Last major update issued on January 6, 2004 at 04:45 UTC.
[Solar and geomagnetic data - last month (updated daily)]
[Solar wind and electron fluence charts (updated daily)]
[Solar cycles 21-23 (last update January 4, 2004)]
[Solar cycles 1-20]
[Graphical comparison of cycles 21, 22 and 23 (last update January 4, 2004)]
[Graphical comparison of cycles 2, 10, 13, 17, 20 and 23 (last update January 4, 2004)]
[Historical solar and geomagnetic data charts 1954-2003 (last update October 15, 2003)]
[Archived reports (last update January 1, 2004)]
The geomagnetic field was unsettled to active on January 5. Solar wind speed ranged between 569 and 700 km/sec under the influence of a high speed stream from coronal hole CH74.
Solar flux measured at 20h UTC on 2.8 GHz was 123.0. The planetary A
index was 22 (STAR Ap - based on the mean of three hour interval ap indices: 22.0).
Three hour interval K indices: 43334444 (planetary), 44333433 (Boulder).
The background x-ray flux is at the class B6 level.
At midnight there were 2 spotted regions on the visible disk. Solar flare activity was high. A total of 6 C and 1 M class events was recorded during the day.
Region 10534 decayed in the trailing spot section while slow development was observed in the leading spot section.
Region 10536 developed with the most significant change occurring in and near the southeastern part of the huge main penumbra. In this part a magnetic delta structure formed. Further M class flares are possible. Flares: C7.5 at 00:16, C5.0 at 00:58, a major long duration M6.9/2N event peaking at 03:45 (associated with a moderate type IV radio sweep and at least a partial halo CME), C2.9 at 10:15 UTC.
An interesting region is about to rotate into view at the northeast limb near the equator. This region was the source of a C2.6 long duration event peaking at 20:21 (at the peak of this event there was some activity in the western part of region 10536 as well), a C4.2 flare at 21:12 and a C1.7 flare at 22:42 UTC.
January 3-4: No partly or fully earth directed CMEs observed in a data set with a few samples only.
January 5: A fairly large partial halo CME was associated with the major M6.9 long duration event in region 10536 early in the day. Material outflow was observed over the east limbs and the southwest limb in LASCO images several hours after the event. Earth will likely receive a sideways glancing blow on January 7.
Coronal hole history (since late October 2002)
Compare today's report with the situation one solar rotation ago: 28 days ago 27 days ago 26 days ago
A recurrent trans equatorial coronal hole (CH74) was in a geoeffective position on January 1-5. This coronal hole has decreased significantly in size over the last rotation, mostly due to the development of region 10534.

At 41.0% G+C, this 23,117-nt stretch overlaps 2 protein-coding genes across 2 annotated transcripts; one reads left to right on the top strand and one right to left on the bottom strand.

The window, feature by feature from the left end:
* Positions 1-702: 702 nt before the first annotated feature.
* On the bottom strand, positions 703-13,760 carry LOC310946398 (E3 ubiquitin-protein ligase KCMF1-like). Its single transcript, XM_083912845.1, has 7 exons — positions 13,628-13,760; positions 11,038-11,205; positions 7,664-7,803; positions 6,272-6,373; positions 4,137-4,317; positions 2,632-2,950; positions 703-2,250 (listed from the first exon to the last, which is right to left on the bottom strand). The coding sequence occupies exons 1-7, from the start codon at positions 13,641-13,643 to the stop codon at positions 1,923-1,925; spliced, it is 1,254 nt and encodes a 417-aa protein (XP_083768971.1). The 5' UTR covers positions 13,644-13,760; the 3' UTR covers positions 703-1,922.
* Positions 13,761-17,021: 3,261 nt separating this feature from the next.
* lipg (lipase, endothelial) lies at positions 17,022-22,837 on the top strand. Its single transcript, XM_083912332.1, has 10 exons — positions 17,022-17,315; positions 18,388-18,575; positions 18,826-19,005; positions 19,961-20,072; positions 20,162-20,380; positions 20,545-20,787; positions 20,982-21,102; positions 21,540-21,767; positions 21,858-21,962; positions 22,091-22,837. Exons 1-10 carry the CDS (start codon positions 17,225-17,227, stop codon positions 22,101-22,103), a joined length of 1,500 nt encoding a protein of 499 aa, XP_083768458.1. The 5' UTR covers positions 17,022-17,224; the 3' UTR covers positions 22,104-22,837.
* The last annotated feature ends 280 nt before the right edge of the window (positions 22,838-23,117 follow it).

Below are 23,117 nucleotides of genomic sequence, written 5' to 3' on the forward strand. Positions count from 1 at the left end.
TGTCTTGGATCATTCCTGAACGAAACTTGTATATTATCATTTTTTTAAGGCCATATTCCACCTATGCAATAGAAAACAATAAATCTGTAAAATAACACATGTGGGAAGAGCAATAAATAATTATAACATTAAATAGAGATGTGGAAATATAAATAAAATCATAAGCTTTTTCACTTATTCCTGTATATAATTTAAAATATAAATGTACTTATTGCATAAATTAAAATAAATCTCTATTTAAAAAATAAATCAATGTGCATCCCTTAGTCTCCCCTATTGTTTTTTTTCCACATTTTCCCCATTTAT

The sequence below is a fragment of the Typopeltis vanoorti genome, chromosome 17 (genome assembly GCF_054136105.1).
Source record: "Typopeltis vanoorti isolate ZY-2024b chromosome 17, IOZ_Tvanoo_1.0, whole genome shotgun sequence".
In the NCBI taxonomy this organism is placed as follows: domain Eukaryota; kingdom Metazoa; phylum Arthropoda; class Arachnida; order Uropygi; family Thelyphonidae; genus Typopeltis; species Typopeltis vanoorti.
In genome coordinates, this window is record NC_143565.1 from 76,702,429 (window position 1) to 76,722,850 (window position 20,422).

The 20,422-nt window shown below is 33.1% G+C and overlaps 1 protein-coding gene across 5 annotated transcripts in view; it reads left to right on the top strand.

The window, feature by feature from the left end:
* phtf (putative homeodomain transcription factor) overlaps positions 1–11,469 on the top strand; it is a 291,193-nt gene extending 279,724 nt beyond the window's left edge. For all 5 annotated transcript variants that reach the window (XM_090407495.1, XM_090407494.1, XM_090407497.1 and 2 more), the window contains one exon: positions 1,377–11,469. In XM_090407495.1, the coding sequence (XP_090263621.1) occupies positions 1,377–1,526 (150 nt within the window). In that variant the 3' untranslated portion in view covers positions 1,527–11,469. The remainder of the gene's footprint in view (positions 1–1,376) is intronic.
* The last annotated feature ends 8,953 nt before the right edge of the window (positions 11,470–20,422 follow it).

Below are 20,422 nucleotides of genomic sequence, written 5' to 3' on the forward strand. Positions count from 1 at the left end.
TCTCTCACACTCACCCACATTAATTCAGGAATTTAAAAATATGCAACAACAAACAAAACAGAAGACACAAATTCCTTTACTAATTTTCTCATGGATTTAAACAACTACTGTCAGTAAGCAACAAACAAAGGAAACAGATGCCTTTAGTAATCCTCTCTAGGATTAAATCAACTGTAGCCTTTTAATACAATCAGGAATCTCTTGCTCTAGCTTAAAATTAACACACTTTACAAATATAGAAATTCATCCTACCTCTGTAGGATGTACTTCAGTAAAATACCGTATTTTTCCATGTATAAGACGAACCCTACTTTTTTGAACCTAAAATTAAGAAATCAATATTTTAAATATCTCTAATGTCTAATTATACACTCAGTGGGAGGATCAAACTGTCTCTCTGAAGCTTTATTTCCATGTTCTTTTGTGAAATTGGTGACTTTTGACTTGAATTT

Processed SOHO/EIT 284 image at 19:06 UTC on December 26. The darkest areas on the solar disk are likely coronal holes.
The geomagnetic field is expected to be unsettled to minor storm January 6-7 due to a high speed stream from coronal hole CH74. The CME associated with the M6 LDE early on January 5 could cause active to major storm conditions on January 7 and 8.
Long distance low frequency (below 2 MHz) propagation along east-west paths over high and upper middle latitudes is very poor. Propagation along long distance north-south paths is fair to good. [Trans Atlantic propagation conditions are currently monitored every night on 1470 kHz. Dominant stations tonight: Radio Cristal del Uruguay and Radio Rafaela (Argentina). Several strong signals from Brazil noted on other frequencies, i.e. Rádio Nacional in Brasilia on 980 with S9+20dB and Rádio Metropolitana in Fortaleza on 930 kHz with S9+10dB].
|Coronal holes (1)||Coronal mass ejections (2)||M and X class flares (3)|
1) Effects from a coronal hole could reach Earth within the next 5 days. When the high speed stream has arrived
the color changes to green.
2) Material from a CME is likely to impact Earth within 96 hours.
3) There is a possibility of either M or X class flares within the next 48 hours.
Green: 0-20% probability, Yellow: 20-60% probability, Red: 60-100% probability.
Compare to the previous day's image.
Data for all numbered solar regions according to the Solar Region Summary provided by NOAA/SEC. Comments are my own, as is the STAR spot count (spots observed at or inside a few hours before midnight) and data for regions not numbered by SEC or where SEC has observed no spots. SEC active region numbers in the table below and in the active region map above are the historic SEC/USAF numbers.
|Active region||Date numbered||SEC
|Location at midnight||Area||Classification||Comment|
area was 0040
|10535||2004.01.01||2||S22W86||0020||HSX||rotated out of view|
|Total spot count:||50||39|
flux at Earth
|International sunspot number||Smoothed sunspot number|
cycle 23 sunspot max.
|2003.07||127.7||83.3||(62.0 predicted, -3.0)|
|2003.08||122.1||72.7||(59.4 predicted, -2.6)|
|2003.09||112.2||48.7||(57.5 predicted, -1.9)|
|2003.10||151.7||65.6||(54.7 predicted, -2.8)|
|2003.11||140.8||67.2||(52.0 predicted, -2.7)|
|2003.12||114.9||47.0||(49.4 predicted, -2.6)|
|2004.01||118.2 (1)||10.4 (2)||(45.3 predicted, -4.1)|
1) Running average based on the daily 20:00 UTC observed solar flux value at 2800 MHz.
2) Unofficial, accumulated value based on the Boulder (NOAA/SEC) sunspot number. The official international sunspot number is typically 30-50% less.
This report has been prepared by Jan Alvestad. It is based partly on my own observations and analysis, and partly on data from sources noted in solar links. All time references are to the UTC day. Comments and suggestions are always welcome.